My research has so far spanned two main areas of investigation that over the years have gradually evolved into two distinct but increasingly complementary research streams. The first stream deals with a core strategy question, that is, how firms can sustain their competitive advantage in the face of technological change. While strategy research typically traces differences in the ability to innovate to a priori heterogeneity in initial conditions, whether such differences result from strategic foresight or historical accidents (luck) is unclear. The precise role of luck and foresight in the evolution of technology is obviously difficult to estimate. Indeed, a firm’s history very often endows it with knowledge for reasons that are unrelated to that knowledge’s application in new areas of opportunity. I analyze this question of intentionality by looking at how that knowledge is leveraged in a different application domain (e.g., a new market or industry) from that in which it originally accumulated.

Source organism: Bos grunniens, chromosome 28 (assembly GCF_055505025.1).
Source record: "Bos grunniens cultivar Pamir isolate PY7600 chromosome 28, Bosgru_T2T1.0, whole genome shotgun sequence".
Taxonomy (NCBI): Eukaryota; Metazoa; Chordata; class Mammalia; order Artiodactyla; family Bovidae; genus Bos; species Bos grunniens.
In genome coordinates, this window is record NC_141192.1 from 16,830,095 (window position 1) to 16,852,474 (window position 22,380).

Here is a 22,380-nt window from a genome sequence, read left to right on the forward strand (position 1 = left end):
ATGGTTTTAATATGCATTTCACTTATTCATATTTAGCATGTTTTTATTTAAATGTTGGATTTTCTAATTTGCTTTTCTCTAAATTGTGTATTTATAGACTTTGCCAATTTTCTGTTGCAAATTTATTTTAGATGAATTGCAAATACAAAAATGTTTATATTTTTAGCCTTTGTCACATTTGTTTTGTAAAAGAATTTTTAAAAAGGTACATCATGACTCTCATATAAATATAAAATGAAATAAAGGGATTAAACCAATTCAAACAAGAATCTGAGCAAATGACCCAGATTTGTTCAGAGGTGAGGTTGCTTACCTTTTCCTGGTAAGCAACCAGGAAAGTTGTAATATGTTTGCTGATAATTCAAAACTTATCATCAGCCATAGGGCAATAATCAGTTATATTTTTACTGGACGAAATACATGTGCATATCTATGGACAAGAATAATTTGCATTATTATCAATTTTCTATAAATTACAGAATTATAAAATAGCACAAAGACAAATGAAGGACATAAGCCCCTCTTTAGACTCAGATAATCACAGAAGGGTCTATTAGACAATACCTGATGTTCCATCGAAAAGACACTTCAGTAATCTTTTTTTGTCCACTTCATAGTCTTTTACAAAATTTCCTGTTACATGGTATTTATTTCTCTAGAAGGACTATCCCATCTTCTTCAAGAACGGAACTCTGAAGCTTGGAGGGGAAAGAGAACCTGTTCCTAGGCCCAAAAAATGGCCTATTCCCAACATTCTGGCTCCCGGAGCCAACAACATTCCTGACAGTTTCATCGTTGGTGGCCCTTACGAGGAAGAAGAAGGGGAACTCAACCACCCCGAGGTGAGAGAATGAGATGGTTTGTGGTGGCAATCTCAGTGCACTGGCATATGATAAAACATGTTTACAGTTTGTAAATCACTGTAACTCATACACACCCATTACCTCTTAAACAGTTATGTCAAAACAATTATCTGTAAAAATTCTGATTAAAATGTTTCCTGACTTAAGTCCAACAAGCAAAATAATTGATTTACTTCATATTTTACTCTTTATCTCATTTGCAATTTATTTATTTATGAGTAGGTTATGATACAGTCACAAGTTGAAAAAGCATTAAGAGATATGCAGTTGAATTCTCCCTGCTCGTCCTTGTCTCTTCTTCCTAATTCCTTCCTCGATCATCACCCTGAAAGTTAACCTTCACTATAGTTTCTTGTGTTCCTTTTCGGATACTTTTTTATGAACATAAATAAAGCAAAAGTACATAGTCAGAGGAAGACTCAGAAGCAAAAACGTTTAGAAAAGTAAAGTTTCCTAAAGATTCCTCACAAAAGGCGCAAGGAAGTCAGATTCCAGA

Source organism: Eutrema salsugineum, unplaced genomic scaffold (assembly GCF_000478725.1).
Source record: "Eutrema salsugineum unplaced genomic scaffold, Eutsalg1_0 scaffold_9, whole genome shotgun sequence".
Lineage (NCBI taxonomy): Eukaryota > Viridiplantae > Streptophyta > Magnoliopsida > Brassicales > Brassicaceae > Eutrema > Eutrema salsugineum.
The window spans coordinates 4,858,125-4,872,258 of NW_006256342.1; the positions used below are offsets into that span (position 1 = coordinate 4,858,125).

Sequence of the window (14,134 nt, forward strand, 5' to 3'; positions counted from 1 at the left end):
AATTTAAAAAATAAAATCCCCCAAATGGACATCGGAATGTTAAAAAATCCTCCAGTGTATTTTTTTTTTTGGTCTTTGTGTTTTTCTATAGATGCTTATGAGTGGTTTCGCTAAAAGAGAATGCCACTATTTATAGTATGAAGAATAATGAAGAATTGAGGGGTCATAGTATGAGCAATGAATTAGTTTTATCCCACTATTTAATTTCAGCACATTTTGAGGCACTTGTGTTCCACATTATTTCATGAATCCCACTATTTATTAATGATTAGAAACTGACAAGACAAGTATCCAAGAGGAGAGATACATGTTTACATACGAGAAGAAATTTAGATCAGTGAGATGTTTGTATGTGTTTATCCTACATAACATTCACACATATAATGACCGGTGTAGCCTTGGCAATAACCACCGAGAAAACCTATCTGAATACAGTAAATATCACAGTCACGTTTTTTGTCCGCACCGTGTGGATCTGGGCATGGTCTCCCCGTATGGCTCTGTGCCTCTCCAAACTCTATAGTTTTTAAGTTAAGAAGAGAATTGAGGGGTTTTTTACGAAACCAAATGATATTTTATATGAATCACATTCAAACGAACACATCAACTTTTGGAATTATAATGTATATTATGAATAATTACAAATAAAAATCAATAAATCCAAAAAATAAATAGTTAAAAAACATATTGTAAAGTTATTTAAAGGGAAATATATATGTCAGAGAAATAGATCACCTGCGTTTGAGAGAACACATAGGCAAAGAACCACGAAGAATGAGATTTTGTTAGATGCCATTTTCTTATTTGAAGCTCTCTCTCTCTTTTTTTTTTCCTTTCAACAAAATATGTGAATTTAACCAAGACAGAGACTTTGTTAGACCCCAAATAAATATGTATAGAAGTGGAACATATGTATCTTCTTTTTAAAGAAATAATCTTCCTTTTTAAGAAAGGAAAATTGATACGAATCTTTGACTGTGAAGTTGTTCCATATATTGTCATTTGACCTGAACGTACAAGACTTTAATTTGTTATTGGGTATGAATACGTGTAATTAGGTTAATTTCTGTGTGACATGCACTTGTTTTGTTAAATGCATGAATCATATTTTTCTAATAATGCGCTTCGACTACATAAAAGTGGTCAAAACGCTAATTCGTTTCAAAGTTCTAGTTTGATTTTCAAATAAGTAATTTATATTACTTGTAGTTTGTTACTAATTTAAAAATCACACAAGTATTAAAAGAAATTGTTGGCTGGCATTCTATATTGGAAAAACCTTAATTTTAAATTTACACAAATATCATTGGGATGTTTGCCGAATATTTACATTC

In my second stream of research I examine the question of how novelty (e.g., an idea, product, technology, artifact, etc.) obtains legitimacy. I consider audience-based legitimation processes that enable this novelty to be recognized and accepted in a given field. Specifically, I identify audience level features that might facilitate/impede the formation of consensus by looking at the impact that the existence of multiple audiences and heterogeneity in audience membership has on consensus formation. I also explore how candidates’ features and attributes, as captured by their structural position within the social field, influence their ability to appeal to relevant audiences.